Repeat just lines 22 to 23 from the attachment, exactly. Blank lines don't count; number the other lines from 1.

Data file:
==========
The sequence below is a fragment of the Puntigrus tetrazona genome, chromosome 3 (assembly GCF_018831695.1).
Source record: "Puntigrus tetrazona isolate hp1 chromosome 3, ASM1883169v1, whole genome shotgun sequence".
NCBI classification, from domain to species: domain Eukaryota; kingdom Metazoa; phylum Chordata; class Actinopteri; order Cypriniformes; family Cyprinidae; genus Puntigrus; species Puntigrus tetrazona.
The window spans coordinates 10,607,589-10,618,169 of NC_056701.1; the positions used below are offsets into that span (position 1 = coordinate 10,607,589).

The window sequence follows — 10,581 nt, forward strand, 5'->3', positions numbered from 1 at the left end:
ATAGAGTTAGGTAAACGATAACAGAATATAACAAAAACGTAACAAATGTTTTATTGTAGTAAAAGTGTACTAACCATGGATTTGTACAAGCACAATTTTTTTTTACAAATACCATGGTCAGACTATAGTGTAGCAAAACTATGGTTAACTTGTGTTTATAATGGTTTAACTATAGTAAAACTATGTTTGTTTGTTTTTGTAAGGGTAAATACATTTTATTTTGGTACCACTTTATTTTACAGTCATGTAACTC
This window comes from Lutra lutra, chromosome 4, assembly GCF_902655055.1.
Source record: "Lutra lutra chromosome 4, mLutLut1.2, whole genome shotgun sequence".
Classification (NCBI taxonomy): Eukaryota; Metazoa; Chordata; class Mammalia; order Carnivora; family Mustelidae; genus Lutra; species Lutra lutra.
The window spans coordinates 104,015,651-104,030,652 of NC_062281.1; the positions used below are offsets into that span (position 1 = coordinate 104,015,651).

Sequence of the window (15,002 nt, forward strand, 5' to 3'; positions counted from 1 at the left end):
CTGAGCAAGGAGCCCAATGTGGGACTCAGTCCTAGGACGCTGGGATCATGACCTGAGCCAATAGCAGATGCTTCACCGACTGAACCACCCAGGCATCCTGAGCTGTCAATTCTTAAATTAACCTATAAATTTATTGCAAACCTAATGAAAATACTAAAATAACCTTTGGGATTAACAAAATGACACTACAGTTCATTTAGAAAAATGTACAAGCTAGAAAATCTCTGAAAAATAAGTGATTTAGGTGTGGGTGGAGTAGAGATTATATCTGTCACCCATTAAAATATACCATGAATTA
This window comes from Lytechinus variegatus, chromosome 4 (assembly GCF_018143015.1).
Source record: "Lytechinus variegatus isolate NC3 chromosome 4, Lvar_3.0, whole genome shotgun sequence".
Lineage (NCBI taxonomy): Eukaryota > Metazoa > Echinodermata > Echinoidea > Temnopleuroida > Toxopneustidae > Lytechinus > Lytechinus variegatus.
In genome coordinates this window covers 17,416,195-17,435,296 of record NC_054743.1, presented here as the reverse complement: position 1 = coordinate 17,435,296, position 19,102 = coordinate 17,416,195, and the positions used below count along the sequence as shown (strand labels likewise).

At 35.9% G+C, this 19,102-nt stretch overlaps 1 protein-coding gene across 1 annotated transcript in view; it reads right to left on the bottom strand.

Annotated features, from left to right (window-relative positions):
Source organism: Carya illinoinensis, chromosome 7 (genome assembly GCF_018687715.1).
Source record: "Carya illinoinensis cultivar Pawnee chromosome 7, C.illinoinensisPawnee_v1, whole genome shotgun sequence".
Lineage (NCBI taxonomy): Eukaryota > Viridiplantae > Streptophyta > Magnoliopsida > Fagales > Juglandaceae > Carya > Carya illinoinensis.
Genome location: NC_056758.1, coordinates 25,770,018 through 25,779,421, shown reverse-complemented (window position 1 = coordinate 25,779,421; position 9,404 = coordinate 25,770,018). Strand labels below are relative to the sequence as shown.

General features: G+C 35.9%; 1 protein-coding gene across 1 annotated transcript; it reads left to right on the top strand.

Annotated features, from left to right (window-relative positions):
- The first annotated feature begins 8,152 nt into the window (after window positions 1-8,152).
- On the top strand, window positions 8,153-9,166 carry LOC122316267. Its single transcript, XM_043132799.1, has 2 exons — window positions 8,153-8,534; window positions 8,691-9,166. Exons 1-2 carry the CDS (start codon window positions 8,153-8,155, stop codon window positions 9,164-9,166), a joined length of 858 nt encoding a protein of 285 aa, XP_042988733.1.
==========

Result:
Genome location: NC_056758.1, coordinates 25,770,018 through 25,779,421, shown reverse-complemented (window position 1 = coordinate 25,779,421; position 9,404 = coordinate 25,770,018). Strand labels below are relative to the sequence as shown.

General features: G+C 35.9%; 1 protein-coding gene across 1 annotated transcript; it reads left to right on the top strand.